It Was a Dark and Stormy Night

by Debora Dale

How can one not be stirred by the now-overused but still mood-setting line that opened the book, A Wrinkle in Time? It sets a scene for us. It reminds those of us who read the book of a time long ago when we were drawn into the story from those very first words. Even Snoopy, of the Peanuts gang, paid homage to the line, using it in stories he’d type while sitting upon the peaked roof of his little red doghouse.

But did you know Madeleine L’Engle was not the first to pen that line? In fact, long before A Wrinkle in Time, which was published in 1962, was another book with the same opening… only much longer. The book was Paul Clifford by Edward George Bulwer-Lytton and it was published way back in 1830.

The original line read this way:

“It was a dark and stormy night; the rain fell in torrents, except at occasional intervals, when it was checked by a violent gust of wind which swept up the streets (for it is in London that our scene lies), rattling along the housetops, and fiercely agitating the scanty flame of the lamps that struggled against the darkness.”

I love this in spite of, or maybe because of, the obvious narrator voice. I see it all – the period as well as the wicked weather the author has shown. It puts me in the moment, helps me settle in for a wonderfully moody read. However, it is, shall we say, a tad over the top by today’s standards. In fact, it’s so over the top that it is the basis for the Bulwer-Lytton Fiction Contest, a tongue-in-cheek contest celebrating *Purple Prose. According to the BLFC website, “Entrants are invited to compose the opening sentence to the worst of all possible novels.” In other words, the purple-er the prose the better. The grand prize is a “pittance” of $250, while finalists receive “Dishonorable Mentions”.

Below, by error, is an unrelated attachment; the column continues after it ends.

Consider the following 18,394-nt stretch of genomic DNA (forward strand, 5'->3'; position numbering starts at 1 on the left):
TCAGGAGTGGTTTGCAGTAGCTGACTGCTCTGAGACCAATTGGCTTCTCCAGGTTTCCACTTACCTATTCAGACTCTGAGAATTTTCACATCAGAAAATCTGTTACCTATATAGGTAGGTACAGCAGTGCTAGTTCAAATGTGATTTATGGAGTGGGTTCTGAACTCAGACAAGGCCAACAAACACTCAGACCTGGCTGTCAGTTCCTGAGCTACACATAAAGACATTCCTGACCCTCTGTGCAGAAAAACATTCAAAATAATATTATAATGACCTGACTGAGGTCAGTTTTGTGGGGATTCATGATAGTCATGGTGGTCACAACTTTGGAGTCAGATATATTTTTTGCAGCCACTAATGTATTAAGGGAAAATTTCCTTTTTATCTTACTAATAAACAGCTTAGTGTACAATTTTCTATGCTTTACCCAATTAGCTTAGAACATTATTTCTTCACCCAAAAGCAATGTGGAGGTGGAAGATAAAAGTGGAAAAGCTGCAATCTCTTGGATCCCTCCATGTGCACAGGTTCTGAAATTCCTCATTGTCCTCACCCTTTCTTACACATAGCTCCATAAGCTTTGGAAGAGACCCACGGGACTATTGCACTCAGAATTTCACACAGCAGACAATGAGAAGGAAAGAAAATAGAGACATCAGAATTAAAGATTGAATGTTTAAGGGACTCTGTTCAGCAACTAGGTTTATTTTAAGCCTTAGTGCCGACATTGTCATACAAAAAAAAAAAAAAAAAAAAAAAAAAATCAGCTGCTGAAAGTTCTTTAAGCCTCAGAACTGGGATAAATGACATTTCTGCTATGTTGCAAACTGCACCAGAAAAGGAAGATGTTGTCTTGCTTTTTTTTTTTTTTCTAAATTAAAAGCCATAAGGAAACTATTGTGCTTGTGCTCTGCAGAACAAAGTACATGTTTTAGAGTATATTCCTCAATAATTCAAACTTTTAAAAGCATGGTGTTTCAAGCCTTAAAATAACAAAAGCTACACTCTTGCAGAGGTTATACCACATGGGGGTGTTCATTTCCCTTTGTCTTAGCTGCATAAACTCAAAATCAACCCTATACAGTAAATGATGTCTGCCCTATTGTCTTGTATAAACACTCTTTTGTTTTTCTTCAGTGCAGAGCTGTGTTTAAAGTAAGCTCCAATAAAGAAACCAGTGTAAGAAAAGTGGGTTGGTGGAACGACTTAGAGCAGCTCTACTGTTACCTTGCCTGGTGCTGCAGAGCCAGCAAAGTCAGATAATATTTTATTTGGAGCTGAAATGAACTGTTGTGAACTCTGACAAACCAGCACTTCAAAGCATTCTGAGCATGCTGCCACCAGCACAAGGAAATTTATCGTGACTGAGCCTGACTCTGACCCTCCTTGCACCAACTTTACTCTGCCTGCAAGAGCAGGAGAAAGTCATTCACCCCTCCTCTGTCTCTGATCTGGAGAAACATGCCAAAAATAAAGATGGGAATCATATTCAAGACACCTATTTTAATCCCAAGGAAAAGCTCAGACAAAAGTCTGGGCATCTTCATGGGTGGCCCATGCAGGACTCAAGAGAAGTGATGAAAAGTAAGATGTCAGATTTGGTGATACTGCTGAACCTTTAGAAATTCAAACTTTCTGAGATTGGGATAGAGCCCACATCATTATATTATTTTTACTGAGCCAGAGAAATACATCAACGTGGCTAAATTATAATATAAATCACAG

Weather, of course, can and should be used to help set the mood of a story. A writer should use all elements of setting to take readers into the scene with the characters, to let them feel the bone-aching chill as winds howl or hear the crunch of crisp snow underfoot. But be cautious. Don’t overdo it, for if your prose is too purple, you risk earning a ‘pittance’ or “Dishonorable Mention” of your own.

The 2011 Dishonorable Mention went to Lisa Kluber of San Francisco, CA for this entry:

They called her The Cat, because she made love the way she fought, rolling rapidly across the floor in a big, blurry ball of shrieking hair, fury, and dander, which usually solicited a “Shut up!” and flung shoe from one of the neighbors, and left her exhilarated lover with serious patchy bald spots and the occasional nicked ear.

Congratulations?

For a full list of winners and dishonorable mentions, visit the BLFC website

*From Wikipedia: “Purple prose” is a term of literary criticism used to describe passages, or sometimes entire literary works, written in prose so extravagant, ornate, or flowery as to break the flow and draw attention to itself. Purple prose is sensually evocative beyond the requirements of its context. It also refers to writing that employs certain rhetorical effects such as exaggerated sentiment or pathos in an attempt to manipulate a reader’s response.

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